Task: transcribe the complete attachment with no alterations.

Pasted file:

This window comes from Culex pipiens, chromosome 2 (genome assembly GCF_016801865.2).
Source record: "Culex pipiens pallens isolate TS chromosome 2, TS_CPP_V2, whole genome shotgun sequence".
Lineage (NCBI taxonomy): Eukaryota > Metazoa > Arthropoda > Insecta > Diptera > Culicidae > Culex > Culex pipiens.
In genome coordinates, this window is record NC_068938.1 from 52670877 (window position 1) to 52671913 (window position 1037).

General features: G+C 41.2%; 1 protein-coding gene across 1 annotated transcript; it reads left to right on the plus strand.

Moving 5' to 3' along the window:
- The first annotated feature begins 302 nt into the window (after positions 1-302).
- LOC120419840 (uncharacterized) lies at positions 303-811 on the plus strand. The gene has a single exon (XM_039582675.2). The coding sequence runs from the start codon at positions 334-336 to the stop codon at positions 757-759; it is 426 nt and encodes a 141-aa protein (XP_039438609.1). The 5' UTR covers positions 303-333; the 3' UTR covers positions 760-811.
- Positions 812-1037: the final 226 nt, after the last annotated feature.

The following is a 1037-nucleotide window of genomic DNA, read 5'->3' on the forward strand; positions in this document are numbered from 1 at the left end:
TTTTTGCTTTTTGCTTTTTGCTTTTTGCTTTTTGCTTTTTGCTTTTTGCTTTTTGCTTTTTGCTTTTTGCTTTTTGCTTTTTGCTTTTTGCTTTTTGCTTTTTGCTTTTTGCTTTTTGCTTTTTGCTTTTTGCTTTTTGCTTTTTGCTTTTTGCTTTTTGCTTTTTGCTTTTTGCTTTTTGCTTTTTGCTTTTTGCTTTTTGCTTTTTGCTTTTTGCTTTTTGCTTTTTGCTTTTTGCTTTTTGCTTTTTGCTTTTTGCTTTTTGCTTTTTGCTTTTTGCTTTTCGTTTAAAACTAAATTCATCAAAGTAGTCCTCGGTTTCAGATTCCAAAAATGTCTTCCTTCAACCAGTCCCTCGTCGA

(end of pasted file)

This window comes from Culex pipiens, chromosome 2 (genome assembly GCF_016801865.2).
Source record: "Culex pipiens pallens isolate TS chromosome 2, TS_CPP_V2, whole genome shotgun sequence".
Lineage (NCBI taxonomy): Eukaryota > Metazoa > Arthropoda > Insecta > Diptera > Culicidae > Culex > Culex pipiens.
In genome coordinates, this window is record NC_068938.1 from 52670877 (window position 1) to 52671913 (window position 1037).

General features: G+C 41.2%; 1 protein-coding gene across 1 annotated transcript; it reads left to right on the plus strand.

Moving 5' to 3' along the window:
- The first annotated feature begins 302 nt into the window (after positions 1-302).
- LOC120419840 (uncharacterized) lies at positions 303-811 on the plus strand. The gene has a single exon (XM_039582675.2). The coding sequence runs from the start codon at positions 334-336 to the stop codon at positions 757-759; it is 426 nt and encodes a 141-aa protein (XP_039438609.1). The 5' UTR covers positions 303-333; the 3' UTR covers positions 760-811.
- Positions 812-1037: the final 226 nt, after the last annotated feature.

The following is a 1037-nucleotide window of genomic DNA, read 5'->3' on the forward strand; positions in this document are numbered from 1 at the left end:
TTTTTGCTTTTTGCTTTTTGCTTTTTGCTTTTTGCTTTTTGCTTTTTGCTTTTTGCTTTTTGCTTTTTGCTTTTTGCTTTTTGCTTTTTGCTTTTTGCTTTTTGCTTTTTGCTTTTTGCTTTTTGCTTTTTGCTTTTTGCTTTTTGCTTTTTGCTTTTTGCTTTTTGCTTTTTGCTTTTTGCTTTTTGCTTTTTGCTTTTTGCTTTTTGCTTTTTGCTTTTTGCTTTTTGCTTTTTGCTTTTTGCTTTTTGCTTTTTGCTTTTTGCTTTTTGCTTTTTGCTTTTCGTTTAAAACTAAATTCATCAAAGTAGTCCTCGGTTTCAGATTCCAAAAATGTCTTCCTTCAACCAGTCCCTCGTCGA